How It Wafts
Cristalle Eau Verte opens on a prolonged modulation of citruses (fruity mandarin, kumquat-like, zesty lemons) blended with florals and with a light, added layer of balsamic depth. It is wonderful, is my first or second thought, and immediately calls to mind the style of the work done on Eau Première: a rhapsody of citruses, a masterpiece of subtlety, especially in the drydown, a surge of youth and zest allied with refinement (ambrette seed).
The earlier stages can also be described further as verdant, very citrusy, a bit powdery, dry and vanillic. The magnolia already accord surfaces in the background while the dry-lemonade sensation takes on a mouth-watering quality. The dryness is reminiscent of the original Cristalle.
The surprise here is to rather quickly become aware of a perfumer's intimately known accord, the one created by Christopher Sheldrake for Nuit de Cellophane revolving around mandarin, jasmine-y osmanthus and sandalwood in the Serge Lutens perfume, but as if lightened up (it is not as jasminey, fruity, spicy and opulent) and made more to befit the personality of a Chanel perfume. It appears below the cool hesperidic surface like a warm floral heart the color of an orange fire agate, resulting in an orange/green contrast one can detect in some perfumes made by Sheldrake for and with Serge Lutens (Tubéreuse Criminelle, Un Bois Sépia...). As Cristalle Eau Verte develops further it takes on an almost edible quality and calls to mind the thick "oily" floral impression evocative of a sesame paste of an osmanthus I detected in Nuit de Cellophane by Serge Lutens. I then remember that Sheldrake is the nose behind the accord but also that it is a molecule used for white-floral accords.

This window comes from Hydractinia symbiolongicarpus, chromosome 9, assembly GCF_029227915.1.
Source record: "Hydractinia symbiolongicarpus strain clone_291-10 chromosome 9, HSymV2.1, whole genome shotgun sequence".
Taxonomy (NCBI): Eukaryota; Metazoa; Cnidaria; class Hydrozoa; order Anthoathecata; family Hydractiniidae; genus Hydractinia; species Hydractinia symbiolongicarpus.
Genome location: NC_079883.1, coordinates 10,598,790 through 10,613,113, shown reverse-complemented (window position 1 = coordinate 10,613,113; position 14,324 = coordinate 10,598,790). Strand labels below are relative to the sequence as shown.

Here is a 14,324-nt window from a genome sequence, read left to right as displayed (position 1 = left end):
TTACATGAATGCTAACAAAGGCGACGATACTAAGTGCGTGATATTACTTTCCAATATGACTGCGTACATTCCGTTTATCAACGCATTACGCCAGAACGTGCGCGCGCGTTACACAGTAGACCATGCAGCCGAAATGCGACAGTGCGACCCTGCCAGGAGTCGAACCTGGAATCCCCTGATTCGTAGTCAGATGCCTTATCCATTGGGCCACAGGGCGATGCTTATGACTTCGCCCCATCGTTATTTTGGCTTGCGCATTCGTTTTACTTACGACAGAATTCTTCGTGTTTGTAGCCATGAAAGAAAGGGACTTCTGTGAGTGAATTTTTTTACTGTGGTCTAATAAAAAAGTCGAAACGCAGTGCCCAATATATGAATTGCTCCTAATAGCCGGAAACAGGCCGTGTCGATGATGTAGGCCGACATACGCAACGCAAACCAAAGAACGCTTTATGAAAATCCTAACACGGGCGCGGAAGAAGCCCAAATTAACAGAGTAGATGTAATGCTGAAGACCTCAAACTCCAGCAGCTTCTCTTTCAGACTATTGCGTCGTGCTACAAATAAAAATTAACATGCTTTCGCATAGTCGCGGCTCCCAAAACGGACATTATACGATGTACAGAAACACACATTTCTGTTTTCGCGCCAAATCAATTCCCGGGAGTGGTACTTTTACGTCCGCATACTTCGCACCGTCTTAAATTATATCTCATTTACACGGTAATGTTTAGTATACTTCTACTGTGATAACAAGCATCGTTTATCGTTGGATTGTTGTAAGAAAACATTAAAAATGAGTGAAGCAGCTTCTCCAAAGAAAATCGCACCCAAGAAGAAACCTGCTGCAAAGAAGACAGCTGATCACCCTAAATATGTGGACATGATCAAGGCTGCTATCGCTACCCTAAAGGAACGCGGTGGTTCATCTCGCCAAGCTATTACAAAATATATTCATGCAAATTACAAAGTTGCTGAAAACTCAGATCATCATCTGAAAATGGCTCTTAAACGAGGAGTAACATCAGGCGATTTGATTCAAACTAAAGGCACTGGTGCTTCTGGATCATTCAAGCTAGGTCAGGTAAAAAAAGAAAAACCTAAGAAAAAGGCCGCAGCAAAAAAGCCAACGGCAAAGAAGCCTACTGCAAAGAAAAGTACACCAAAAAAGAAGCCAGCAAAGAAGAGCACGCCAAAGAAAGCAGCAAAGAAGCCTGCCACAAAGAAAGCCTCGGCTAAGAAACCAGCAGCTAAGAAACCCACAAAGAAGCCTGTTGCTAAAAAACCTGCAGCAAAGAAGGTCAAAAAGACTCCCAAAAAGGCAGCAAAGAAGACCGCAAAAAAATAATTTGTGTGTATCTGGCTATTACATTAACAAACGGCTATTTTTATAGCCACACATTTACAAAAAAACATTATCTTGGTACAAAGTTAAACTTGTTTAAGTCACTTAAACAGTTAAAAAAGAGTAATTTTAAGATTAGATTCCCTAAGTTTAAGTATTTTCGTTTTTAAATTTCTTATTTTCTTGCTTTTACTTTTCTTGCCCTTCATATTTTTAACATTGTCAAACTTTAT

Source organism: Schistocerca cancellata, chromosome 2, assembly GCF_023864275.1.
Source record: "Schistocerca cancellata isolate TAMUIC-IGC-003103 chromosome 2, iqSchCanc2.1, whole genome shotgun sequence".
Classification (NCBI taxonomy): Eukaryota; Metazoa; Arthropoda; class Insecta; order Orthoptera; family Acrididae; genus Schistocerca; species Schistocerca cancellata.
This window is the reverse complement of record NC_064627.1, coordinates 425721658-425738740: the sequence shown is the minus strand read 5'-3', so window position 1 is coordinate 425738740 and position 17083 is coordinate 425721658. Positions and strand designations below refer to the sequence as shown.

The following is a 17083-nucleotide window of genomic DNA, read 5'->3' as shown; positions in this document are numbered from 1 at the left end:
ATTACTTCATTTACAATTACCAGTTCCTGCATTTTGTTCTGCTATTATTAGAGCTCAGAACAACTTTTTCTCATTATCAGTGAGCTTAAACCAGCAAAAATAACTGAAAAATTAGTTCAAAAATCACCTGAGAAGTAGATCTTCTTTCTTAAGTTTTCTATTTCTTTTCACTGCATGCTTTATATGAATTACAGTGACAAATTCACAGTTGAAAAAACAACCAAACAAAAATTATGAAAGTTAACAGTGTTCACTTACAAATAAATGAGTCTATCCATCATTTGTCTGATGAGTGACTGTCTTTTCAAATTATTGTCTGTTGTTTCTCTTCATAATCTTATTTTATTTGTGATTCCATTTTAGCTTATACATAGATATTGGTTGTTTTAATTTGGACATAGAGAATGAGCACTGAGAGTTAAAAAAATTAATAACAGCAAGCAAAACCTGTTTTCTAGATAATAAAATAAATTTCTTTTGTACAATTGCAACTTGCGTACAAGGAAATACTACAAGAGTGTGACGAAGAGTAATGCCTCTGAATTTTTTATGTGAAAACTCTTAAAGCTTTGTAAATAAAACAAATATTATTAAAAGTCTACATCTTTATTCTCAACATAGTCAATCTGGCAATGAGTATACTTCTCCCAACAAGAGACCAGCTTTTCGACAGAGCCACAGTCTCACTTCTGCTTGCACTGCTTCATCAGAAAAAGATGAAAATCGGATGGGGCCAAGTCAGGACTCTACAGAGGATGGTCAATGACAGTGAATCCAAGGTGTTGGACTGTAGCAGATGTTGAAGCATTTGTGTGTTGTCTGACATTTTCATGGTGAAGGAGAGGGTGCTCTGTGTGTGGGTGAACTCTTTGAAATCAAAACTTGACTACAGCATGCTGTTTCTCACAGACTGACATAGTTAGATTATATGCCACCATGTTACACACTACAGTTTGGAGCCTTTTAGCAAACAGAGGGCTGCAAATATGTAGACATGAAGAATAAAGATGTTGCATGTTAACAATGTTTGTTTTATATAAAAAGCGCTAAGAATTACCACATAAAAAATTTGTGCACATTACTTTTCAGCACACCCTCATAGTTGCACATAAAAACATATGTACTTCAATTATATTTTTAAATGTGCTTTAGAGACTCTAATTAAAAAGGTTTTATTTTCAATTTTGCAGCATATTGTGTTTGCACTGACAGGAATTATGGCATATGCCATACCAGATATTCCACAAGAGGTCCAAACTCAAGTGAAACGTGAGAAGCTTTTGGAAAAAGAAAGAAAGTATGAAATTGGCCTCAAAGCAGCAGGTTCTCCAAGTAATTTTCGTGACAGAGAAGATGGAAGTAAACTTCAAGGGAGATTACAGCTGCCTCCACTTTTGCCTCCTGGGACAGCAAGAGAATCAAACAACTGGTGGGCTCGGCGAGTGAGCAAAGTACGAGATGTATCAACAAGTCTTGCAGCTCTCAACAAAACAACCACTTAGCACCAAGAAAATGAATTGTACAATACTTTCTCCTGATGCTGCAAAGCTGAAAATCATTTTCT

As the perfume evolves further, it regains its original green herbaceous character most perceptible in the Eau de Toilette version of Cristalle. Very pale flowers come to float on the surface of the perfume. The green notes are quite subtle past the top notes, as if but a mere celadon-colored freesia-dew found sheltered underneath white petals. Eau Verte has a contemporary aqueous floral quality but acting as a minor even almost secret facet rather than a front-and-center impression like in the aquas of the 1990s epitomized by the pionneering New West by Aramis.
The drydown feels technologically and conceptually innovative with its seeming exclusive focus on an abstract millefleurs floral impression, in the best sense of the term. The most classic way to conclude a perfume progression usually is to end on an animalic accord. In this case, the flowers take precedence offering a very stylized and subtle impression of ethereal, floral skin. The long-term drydown is very lasting and evanescent at the same time. It just smells, again, superlative.
The flanker philosophy of Chanel in this case appears to have been dictated less strongly by allegiance to history and tradition as is one of the fortes of the house than by a desire, perhaps, to exorcise the demons of too tame, in spirit if not in volume, a flanker rendition in 1993. Interestingly, the press material do not mention the 1993 Eau de Parfum preferring to draw a direct link to the Eau de Toilette from 1974.
Cristalle Eau Verte offers a parallel with both Eau Première and Beige in the recent period with its own youthful and wedding-party-like notes of citruses and white florals. It is arguably a continuation of the white-floral heritage at Chanel's inaugurated with Gardénia, the Grande Mademoiselle's favorite flower interpreted in a perfume; Coco Chanel also liked another heady white floral, tuberose; greenness here expresses itself almost as discreely as the lining of a skirt; Christopher Sheldrake can appreciate white florals just as much as Coco Chanel did (Beautiful by Estée Lauder is one of his references), and unsurprisingly perhaps, works with his personal accords. It all makes sense in the end, except that everything is a little allusive and indirect when taking Cristalle Eau Verte at face value. One should never take a perfume at face value. It is a rather complicated affair. This is why it is best expressed in perfume form.